I stared for a long time, thinking “No, this is impossible.” Only little kids, parents and children, and boyfriends and girlfriends held hands.. Men didn’t even touch each other’s hands. If their hands met by accident, they would jerk away, too disgusted for words.The caption talked about the “problem of homosexuals in prison.” So fairies  -- swishes -- homosexuals -- gays dated each other, held hands.

Suddenly embarrassed, as if I had been caught viewing pornography, I slammed the book shut.  Darry looked up at me quizzically.

November 15th: On TV: Maude's husband (Bill Macy) dreamed that he kissed a man, and worried that he might be gay.

So gays not only dated and held hands: they kissed!  Maybe they reached under frilly sweaters to feel each others' powdery marshmallow bodies.  Maybe they even had sex.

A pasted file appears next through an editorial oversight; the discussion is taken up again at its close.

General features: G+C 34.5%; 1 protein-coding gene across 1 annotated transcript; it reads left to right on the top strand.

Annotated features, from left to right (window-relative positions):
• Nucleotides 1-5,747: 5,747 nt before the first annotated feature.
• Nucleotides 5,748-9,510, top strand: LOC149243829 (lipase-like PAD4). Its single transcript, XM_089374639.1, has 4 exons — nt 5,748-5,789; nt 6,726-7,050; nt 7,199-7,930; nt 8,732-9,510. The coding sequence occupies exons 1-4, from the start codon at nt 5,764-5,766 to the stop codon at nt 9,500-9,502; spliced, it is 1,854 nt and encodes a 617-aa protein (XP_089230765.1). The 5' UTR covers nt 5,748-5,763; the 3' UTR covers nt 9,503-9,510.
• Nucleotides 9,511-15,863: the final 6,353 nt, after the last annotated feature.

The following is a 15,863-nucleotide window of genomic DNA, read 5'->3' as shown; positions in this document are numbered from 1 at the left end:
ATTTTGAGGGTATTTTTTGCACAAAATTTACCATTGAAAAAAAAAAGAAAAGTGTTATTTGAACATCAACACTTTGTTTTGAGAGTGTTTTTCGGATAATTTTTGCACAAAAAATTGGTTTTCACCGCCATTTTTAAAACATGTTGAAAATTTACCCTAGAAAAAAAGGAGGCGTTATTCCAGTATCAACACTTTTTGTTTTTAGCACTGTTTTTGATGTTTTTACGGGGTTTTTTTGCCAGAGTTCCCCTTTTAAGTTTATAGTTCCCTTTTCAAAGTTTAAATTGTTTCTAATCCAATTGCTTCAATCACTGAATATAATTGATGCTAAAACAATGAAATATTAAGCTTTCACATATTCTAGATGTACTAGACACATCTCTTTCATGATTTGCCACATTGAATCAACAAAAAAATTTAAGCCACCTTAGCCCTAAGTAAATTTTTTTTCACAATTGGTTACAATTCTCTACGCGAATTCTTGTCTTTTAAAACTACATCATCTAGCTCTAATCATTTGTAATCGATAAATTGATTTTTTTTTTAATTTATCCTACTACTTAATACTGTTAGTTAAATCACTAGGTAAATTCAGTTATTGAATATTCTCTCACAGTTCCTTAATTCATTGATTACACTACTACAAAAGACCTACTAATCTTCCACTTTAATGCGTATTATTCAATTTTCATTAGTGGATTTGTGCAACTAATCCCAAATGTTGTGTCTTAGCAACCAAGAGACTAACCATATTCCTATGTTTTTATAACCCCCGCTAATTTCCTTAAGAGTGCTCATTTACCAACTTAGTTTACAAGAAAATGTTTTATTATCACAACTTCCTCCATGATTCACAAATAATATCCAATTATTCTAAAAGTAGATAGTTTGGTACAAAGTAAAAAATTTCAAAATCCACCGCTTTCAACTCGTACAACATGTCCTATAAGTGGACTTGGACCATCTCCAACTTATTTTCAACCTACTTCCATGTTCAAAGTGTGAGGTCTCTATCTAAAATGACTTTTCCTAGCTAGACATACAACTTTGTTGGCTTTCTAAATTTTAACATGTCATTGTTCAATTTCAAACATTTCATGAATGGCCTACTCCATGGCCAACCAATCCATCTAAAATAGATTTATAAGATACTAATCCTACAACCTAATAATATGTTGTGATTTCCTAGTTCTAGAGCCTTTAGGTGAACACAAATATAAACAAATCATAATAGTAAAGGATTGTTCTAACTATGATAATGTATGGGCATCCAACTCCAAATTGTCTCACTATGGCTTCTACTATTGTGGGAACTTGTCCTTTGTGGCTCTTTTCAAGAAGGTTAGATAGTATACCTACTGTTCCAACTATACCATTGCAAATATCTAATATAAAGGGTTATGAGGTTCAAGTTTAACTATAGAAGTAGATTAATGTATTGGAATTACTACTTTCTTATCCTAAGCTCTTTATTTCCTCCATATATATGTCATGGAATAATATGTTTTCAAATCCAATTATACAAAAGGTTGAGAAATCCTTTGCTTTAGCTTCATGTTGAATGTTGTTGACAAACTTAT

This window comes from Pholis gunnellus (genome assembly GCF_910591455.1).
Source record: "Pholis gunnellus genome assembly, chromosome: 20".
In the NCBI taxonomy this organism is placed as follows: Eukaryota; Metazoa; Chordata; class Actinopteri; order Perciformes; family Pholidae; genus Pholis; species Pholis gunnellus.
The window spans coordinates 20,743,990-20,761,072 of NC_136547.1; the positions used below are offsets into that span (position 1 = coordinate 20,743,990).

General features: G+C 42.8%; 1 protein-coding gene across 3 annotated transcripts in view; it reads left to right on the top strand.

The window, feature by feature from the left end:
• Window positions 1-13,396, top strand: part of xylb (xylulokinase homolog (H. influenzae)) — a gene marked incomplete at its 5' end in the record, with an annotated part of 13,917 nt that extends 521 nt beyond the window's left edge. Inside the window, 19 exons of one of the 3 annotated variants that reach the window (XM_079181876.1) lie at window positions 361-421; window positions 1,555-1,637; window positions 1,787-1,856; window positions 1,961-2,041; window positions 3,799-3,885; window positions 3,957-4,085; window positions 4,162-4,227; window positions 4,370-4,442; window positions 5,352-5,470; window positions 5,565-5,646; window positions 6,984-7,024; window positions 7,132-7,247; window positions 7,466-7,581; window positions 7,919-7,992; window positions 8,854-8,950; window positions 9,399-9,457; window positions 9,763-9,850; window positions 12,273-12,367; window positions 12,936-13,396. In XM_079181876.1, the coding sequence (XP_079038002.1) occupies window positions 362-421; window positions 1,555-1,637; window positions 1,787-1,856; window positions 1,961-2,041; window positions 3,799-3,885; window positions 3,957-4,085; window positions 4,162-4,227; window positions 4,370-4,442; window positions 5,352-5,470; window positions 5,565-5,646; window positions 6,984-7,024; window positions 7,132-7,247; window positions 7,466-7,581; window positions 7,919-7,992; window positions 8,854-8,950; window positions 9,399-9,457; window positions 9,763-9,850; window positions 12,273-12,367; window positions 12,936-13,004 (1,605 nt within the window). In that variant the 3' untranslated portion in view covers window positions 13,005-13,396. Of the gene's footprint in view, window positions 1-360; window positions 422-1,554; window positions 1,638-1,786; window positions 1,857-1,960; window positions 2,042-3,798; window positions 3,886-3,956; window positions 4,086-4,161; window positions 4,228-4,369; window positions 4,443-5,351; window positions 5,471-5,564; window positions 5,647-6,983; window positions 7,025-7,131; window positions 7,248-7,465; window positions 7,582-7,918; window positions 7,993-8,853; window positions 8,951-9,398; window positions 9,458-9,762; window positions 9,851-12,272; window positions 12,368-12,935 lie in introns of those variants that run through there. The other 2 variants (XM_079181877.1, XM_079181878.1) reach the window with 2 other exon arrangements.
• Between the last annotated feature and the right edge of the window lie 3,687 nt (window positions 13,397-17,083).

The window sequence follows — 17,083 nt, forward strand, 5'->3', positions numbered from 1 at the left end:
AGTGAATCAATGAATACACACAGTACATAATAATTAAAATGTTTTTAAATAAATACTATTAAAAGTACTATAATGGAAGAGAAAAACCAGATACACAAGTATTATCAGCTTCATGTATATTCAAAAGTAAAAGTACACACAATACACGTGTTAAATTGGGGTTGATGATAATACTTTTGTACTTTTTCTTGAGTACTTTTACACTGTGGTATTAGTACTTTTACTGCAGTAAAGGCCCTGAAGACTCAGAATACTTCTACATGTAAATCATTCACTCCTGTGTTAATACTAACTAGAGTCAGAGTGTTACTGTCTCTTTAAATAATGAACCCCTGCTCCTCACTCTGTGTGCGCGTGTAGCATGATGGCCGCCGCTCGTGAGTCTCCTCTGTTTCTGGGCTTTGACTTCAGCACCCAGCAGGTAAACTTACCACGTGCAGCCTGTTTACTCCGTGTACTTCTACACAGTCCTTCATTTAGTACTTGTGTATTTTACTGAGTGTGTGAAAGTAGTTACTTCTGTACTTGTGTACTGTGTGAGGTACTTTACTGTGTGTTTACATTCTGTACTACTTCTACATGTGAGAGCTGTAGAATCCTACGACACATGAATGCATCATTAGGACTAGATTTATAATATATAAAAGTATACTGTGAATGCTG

But I still didn't connect gays holding hands with the boys holding hands among the candles in the Don Grady song.  Or gays dating with my dates with boys.  Or gays having sex with me and Todd spending the night together at music camp.

I wouldn't make the connection for another year and a half, not until the summer of  1978.

Sep 19, 2014

The Gay Werewolf of Steppenwolf

When I was an undergraduate at Augustana College in the early 1980s, I took three German classes with tall, gray-haired, constantly-scowling Professor Weber, who was obsessed with demonstrating that homosexualitat did not exist in modern Germany.

Stefan George, Thomas Mann, the Physical Culture Movement, Robert Musil, Magnus Hirschfield, the Kit-Kat Club of Berlin between the Wars?